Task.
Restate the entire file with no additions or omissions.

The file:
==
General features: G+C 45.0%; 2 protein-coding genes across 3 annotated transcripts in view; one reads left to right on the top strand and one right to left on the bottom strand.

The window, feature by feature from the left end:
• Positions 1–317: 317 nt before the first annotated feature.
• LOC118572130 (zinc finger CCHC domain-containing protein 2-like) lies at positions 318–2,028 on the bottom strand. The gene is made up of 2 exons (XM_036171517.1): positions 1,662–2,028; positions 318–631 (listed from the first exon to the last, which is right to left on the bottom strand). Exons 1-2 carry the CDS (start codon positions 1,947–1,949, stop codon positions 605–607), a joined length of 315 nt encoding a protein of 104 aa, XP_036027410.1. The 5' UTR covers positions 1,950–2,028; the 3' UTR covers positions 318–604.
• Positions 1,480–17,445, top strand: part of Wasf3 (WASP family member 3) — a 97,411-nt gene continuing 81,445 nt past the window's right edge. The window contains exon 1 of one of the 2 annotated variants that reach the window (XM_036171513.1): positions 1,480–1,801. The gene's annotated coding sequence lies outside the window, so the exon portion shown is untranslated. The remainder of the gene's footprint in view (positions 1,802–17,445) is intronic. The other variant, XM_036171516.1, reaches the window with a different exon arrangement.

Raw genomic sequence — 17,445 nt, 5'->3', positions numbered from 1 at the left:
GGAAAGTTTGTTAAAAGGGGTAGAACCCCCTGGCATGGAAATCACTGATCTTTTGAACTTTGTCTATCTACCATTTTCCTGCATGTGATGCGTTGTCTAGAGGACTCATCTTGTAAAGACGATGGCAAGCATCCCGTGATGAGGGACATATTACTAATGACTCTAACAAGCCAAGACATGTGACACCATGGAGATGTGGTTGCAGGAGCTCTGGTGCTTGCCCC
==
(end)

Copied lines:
General features: G+C 45.0%; 2 protein-coding genes across 3 annotated transcripts in view; one reads left to right on the top strand and one right to left on the bottom strand.

The window, feature by feature from the left end:
• Positions 1–317: 317 nt before the first annotated feature.
• LOC118572130 (zinc finger CCHC domain-containing protein 2-like) lies at positions 318–2,028 on the bottom strand. The gene is made up of 2 exons (XM_036171517.1): positions 1,662–2,028; positions 318–631 (listed from the first exon to the last, which is right to left on the bottom strand). Exons 1-2 carry the CDS (start codon positions 1,947–1,949, stop codon positions 605–607), a joined length of 315 nt encoding a protein of 104 aa, XP_036027410.1. The 5' UTR covers positions 1,950–2,028; the 3' UTR covers positions 318–604.
• Positions 1,480–17,445, top strand: part of Wasf3 (WASP family member 3) — a 97,411-nt gene continuing 81,445 nt past the window's right edge. The window contains exon 1 of one of the 2 annotated variants that reach the window (XM_036171513.1): positions 1,480–1,801. The gene's annotated coding sequence lies outside the window, so the exon portion shown is untranslated. The remainder of the gene's footprint in view (positions 1,802–17,445) is intronic. The other variant, XM_036171516.1, reaches the window with a different exon arrangement.

Raw genomic sequence — 17,445 nt, 5'->3', positions numbered from 1 at the left:
GGAAAGTTTGTTAAAAGGGGTAGAACCCCCTGGCATGGAAATCACTGATCTTTTGAACTTTGTCTATCTACCATTTTCCTGCATGTGATGCGTTGTCTAGAGGACTCATCTTGTAAAGACGATGGCAAGCATCCCGTGATGAGGGACATATTACTAATGACTCTAACAAGCCAAGACATGTGACACCATGGAGATGTGGTTGCAGGAGCTCTGGTGCTTGCCCC